Tuesday, October 27, 2015

Russian Airstrikes in Syria: September 30 - October 26, 2015

By Genevieve Casagrande and Jodi Brignola

Key Takeaway: The Russian Ministry of Defense (MoD) resumed reporting of airstrikes in Syria on October 26, following a hiatus of reports about airstrikes from October 23-25. The Russian MoD claimed to carry out “59 sorties” from October 24-26 in the Syrian provinces of Idlib, Latakia, Homs, Damascus, Aleppo, and Deir ez-Zour. Russian airstrikes from October 25-26 largely supported regime ground offensives against Syrian rebels near the al-Ghab Plain in northwestern Hama Province and south of Aleppo City. Meanwhile, ISIS captured sections of the road between Khanasser and Ithriya in southeastern Aleppo Province from October 22-26 and claimed to sever the regime supply route to Aleppo City amidst ongoing regime advances near the besieged Kuweires Airbase east of Aleppo. The Russian MoD claimed airstrikes near the city of Palmyra in central Syria; however, local reporting has not yet substantiated these claims. ISW therefore does not consider the Russian MoD reports concerning Palmyra to be credible at this time. No high-confidence Russian airstrikes occurred against ISIS’s positions during the reporting period. Meanwhile, the U.S. Coalition did not report  airstrikes in Syria from October 24-26, an unusual break in the pattern of reported airstrikes following the U.S.-Russian MOU concerning air safety protocols over Syria.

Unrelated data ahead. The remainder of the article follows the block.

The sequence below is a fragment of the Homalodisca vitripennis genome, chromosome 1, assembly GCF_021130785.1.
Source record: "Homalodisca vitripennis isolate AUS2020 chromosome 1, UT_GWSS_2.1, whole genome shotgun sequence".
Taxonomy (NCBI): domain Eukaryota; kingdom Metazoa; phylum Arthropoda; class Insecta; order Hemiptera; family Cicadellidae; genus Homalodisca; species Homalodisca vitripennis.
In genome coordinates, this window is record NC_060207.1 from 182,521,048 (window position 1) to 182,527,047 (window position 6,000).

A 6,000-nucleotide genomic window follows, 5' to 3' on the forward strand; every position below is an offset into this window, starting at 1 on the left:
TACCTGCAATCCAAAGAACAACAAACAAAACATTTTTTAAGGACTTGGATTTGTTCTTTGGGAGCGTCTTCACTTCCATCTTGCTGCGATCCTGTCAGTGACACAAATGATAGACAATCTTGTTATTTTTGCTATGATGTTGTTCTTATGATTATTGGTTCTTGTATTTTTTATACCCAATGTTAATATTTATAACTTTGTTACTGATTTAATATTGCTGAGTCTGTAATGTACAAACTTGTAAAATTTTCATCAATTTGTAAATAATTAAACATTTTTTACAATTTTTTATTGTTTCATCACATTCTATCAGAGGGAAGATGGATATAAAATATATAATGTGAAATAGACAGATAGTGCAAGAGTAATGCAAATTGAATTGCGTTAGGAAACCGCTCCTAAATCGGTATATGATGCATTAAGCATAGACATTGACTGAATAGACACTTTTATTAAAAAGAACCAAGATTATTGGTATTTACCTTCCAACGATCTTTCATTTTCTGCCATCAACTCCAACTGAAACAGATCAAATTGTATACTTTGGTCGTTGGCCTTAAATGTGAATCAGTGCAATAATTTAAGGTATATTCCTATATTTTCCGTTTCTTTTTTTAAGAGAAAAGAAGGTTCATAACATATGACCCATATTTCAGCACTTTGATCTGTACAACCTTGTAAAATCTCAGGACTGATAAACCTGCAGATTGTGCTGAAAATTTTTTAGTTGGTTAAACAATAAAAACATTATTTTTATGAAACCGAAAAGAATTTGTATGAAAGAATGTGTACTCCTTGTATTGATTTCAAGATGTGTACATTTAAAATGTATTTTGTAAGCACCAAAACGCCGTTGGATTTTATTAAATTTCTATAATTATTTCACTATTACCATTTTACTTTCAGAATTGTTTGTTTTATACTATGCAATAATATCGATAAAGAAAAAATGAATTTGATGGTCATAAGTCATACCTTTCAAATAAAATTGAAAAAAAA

Russia continued its disinformation campaign in an effort to present itself as a constructive force in Syria. Russian Foreign Minister Sergei Lavrov announced on October 24 that Moscow is willing to provide air support to Western-backed Free Syrian Army (FSA) groups if the U.S. shares intelligence on the locations of both FSA-affiliated groups and “terrorists.” The majority of Russian airstrikes in Syria to date have targeted rebel forces throughout Syria, however, undermining the credibility of Russian rhetoric regarding cooperation with the moderate FSA-affiliated opposition. Russian warplanes have targeted several moderate U.S.-backed TOW missile recipients since the start of the Russian aerial campaign in Syria on September 30, including Liwa Suqour al-Jebel and Tajamu' al-Izza in the provinces of Idlib and Hama, as well as the Martyr Lieutenant Ahmed Abdou Battalion in Damascus and the First Coastal Division in Latakia. Human Rights Watch released a report on October 25 detailing a Russian strike targeting the home of a commander in the FSA-affiliated Islamist Harakat Tahreer Homs, killing 59 civilians. 

The following graphic depicts ISW’s assessment of Russian airstrike locations based on reports from local Syrian activist networks, Syrian state-run media, and statements by Russian and Western officials.

High-Confidence reporting. ISW places high confidence in reports corroborated both by official government statements reported through credible channels and documentation from rebel factions or activist networks on the ground in Syria deemed to be credible.

Low-Confidence reporting. ISW places low confidence in secondary sources that have not been confirmed or sources deemed likely to contain disinformation.